Louise Fairburn on Harvesting Wool…

We glimpsed Louise Fairburn’s Lincoln Longwool sheep on this blog earlier this WOVEMBER, where we also pointed out that one of her sheep featured in the photo contest last year! Louise Fairburn shot to fame for making an incredible Wedding Dress out of the wool from her Lincoln Longwool Flock. At the time, she was quoted as saying “It always occurred to me what a waste it was to turn this beautiful long wool into carpets,” and on her own website, she writes of how she was formerly “disheartened at ‘shearing time’ seeing our beautiful clippings of lustrous locks bagged and practically given to the wool board!”

These quotes remind me of the depressing story of Shepherds describing the diminishing value of the Wool Cheque in Cumbria, as relayed in Laura Rosenzweig’s story earlier today. However, as with Laura’s work, much can be done to raise the profile of WOOL, to add value to WOOL through creativity and experimentation, and to better the earnings that farmers can make directly from the WOOL that they grow. Both Laura and Louise have found ways of improving what the farmer earns for their WOOL.

WOVEMBER sent Louise some questions about how she has turned the depressing spectacle of shearing day into a joyous annual occasion at Risby Grange!

1. Are there any special challenges associated with shearing Lincoln Longwool sheep? It seems to me that you might need a special knack to get in under all those long, lustrous locks, and some way of managing the mass of fleece as it comes off the sheep?

The Lincoln Longwool is our largest native breed of sheep, so from a shearer’s point of view their size can be off-putting! A fully mature ‘two shear ram’ will weigh around 200kg and will clip an astonishing 15-20kg on his second shearing, so its backbreaking work. On the positive side Lincolns are a very docile breed and decades of domestication have resulted in a very mild mannered sheep. Invariably the huge rams are the also the biggest ‘softies’ of the flock! The fleeces come off the sheep usually in one piece and are rolled in the same way as all other fleeces – they are just a lot heavier to lift. Our main flock clip an average of 8-10kg of wool per sheep annually.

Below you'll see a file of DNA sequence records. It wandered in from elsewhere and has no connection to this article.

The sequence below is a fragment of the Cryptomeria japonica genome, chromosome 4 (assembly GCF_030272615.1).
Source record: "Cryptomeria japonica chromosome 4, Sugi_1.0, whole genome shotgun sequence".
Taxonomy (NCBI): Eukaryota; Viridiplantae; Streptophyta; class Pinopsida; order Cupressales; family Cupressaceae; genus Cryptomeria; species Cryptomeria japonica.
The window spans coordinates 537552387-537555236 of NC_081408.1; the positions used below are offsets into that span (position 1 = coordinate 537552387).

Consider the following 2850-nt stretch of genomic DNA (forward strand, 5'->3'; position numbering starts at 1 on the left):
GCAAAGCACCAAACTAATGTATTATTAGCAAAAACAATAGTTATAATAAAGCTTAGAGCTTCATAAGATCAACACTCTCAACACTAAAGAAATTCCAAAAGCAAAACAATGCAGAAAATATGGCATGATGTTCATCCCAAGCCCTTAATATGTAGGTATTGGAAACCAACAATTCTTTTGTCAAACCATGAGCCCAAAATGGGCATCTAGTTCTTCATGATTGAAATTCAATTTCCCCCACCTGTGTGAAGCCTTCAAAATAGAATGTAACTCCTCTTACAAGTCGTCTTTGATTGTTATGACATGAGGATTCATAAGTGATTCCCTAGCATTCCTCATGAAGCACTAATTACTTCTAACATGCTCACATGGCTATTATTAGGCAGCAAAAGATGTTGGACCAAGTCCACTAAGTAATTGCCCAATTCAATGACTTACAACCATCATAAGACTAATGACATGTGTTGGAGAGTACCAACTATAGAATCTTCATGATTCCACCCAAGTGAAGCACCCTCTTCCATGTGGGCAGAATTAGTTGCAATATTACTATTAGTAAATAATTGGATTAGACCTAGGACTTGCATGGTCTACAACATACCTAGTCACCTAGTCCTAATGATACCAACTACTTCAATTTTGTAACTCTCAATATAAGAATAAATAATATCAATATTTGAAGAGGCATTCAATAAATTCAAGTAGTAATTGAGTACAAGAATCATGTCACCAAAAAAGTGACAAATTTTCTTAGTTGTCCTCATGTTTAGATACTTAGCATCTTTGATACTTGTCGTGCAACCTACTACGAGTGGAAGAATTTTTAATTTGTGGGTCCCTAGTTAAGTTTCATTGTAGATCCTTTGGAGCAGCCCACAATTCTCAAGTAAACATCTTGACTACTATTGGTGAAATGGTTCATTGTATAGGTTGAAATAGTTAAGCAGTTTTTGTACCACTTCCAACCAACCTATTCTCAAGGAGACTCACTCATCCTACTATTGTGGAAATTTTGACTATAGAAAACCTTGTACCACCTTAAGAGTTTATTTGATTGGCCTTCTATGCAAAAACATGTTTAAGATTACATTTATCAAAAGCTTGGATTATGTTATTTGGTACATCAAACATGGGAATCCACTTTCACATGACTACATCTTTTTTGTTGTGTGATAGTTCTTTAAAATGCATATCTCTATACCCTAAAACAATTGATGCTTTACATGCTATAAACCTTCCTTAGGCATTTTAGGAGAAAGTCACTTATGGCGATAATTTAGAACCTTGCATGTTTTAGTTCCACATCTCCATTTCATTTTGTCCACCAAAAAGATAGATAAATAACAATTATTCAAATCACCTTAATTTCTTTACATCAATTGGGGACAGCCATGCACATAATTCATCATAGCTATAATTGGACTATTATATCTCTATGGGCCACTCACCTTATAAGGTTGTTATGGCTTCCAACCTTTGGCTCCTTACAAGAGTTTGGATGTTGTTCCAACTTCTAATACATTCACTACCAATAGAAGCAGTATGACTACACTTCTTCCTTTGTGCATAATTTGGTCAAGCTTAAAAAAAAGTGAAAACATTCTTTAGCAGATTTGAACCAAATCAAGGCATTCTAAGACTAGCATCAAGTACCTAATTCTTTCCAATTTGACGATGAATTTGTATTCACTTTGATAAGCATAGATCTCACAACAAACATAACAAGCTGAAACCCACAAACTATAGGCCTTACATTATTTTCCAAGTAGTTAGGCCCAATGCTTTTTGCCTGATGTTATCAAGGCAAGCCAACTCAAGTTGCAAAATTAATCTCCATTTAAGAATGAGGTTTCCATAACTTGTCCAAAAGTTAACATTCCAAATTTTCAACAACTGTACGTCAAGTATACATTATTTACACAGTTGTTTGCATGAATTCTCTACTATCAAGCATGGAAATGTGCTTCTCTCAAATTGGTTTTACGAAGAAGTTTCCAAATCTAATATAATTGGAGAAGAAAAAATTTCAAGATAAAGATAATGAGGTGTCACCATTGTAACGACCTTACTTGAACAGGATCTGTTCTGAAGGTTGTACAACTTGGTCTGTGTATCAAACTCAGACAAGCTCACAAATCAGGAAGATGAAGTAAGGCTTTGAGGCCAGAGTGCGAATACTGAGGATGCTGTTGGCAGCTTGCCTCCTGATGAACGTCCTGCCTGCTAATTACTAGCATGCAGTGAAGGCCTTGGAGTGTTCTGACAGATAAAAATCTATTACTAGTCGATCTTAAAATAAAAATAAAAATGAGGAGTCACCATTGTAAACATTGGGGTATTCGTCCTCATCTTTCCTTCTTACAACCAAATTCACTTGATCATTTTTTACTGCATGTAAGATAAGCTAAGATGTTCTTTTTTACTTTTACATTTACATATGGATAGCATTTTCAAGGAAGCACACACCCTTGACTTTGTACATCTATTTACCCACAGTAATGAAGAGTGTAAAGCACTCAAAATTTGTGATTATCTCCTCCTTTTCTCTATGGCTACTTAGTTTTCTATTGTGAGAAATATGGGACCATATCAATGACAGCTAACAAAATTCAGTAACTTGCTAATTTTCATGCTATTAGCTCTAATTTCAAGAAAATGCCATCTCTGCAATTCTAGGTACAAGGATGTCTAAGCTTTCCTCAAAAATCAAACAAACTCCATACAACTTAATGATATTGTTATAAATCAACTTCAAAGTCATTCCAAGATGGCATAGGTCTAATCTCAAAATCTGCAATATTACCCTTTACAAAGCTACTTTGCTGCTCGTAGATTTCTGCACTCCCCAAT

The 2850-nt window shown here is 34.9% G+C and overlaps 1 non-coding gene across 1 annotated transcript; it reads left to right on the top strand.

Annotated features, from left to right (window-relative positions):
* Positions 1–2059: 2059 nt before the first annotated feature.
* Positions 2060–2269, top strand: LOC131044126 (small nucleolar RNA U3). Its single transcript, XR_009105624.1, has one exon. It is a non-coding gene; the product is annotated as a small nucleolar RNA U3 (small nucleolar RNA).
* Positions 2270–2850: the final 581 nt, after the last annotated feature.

2. There is an amazing photo on your website featuring one of your fleeces with a first prize rosette. I wondered if you could tell us what makes a really superlative Lincoln Longwool fleece?

The main properties which make Lincoln Longwool such a wonderful fibre are strength, length and lustre. A perfect Lincoln fleece will display all these properties with consistency throughout the fleece and in quantity. Lincoln Longwool has a micron count of around 40.

3. I absolutely love the photo of you with “Risby Olivia” and I wondered if you could tell us about shearing her, and why she in particular was chosen to provide the fleece for your Wedding Dress skirt?

Olivia’s fleece was all of the above. However, the main reason for choosing her was the wool length. The wool for the dress skirt was used from her first clip. This means she was clipped as a ‘shearling ewe’ with a full 18 months growth of wool, this would yield locks of around 18 inches in length, thereafter her annual clip length will be nearer 12 inches.

4. On your own website you have commented about the depressing spectacle of bagging up fleeces at shearing time and sending them off to the Wool Marketing Board for peanuts. I noticed you are now selling fleece and mill-spun yarn directly from your farm – has this changed how you feel about shearing day?

As time has gone on I feel less disheartened at clipping time for two reasons: firstly, the wool price has risen quite dramatically over the last 3 years, largely due to the fall in worldwide supply, we now achieve a value of around £1.30/kg from the wool board as opposed to the meager 20p/kg when we started the flock 9 years ago; secondly, I have lots of my own projects going on with the wool, which greatly adds to its value.

I am dying it for felting, processing some as machine spun yarn for knitting, as well as producing many of my unique creations.

I have an abundance of ideas but all too often not enough time to execute them! I am hoping to increase the commercial aspect of my website over the coming months.

5. What drew you to Lincoln Longwools in particular, as a sheep breed to keep?

We came across Lincolns quite by accident, in an ‘escape to the country’ type manoeuvre I found myself with 50 acres of land and nothing to graze it. A modicum of research soon led me to the local rare breed and what better to graze the Lincolnshire Wolds than Lincoln Longwool sheep?

WOVEMBER loves the empowering and hopeful story of a rise in the value of WOOL, and increasing options for farmers to sell WOOL directly from their farms either as machine-spun yarn or as fleece for handspinners. If you want to get your hands on WOOL from the Risby Grange Lincoln Longwool flock, you can do so here. Thaks to Louise Fairburn for permission to reproduce her words and pictures here!

This entry was posted by Felicity Ford.

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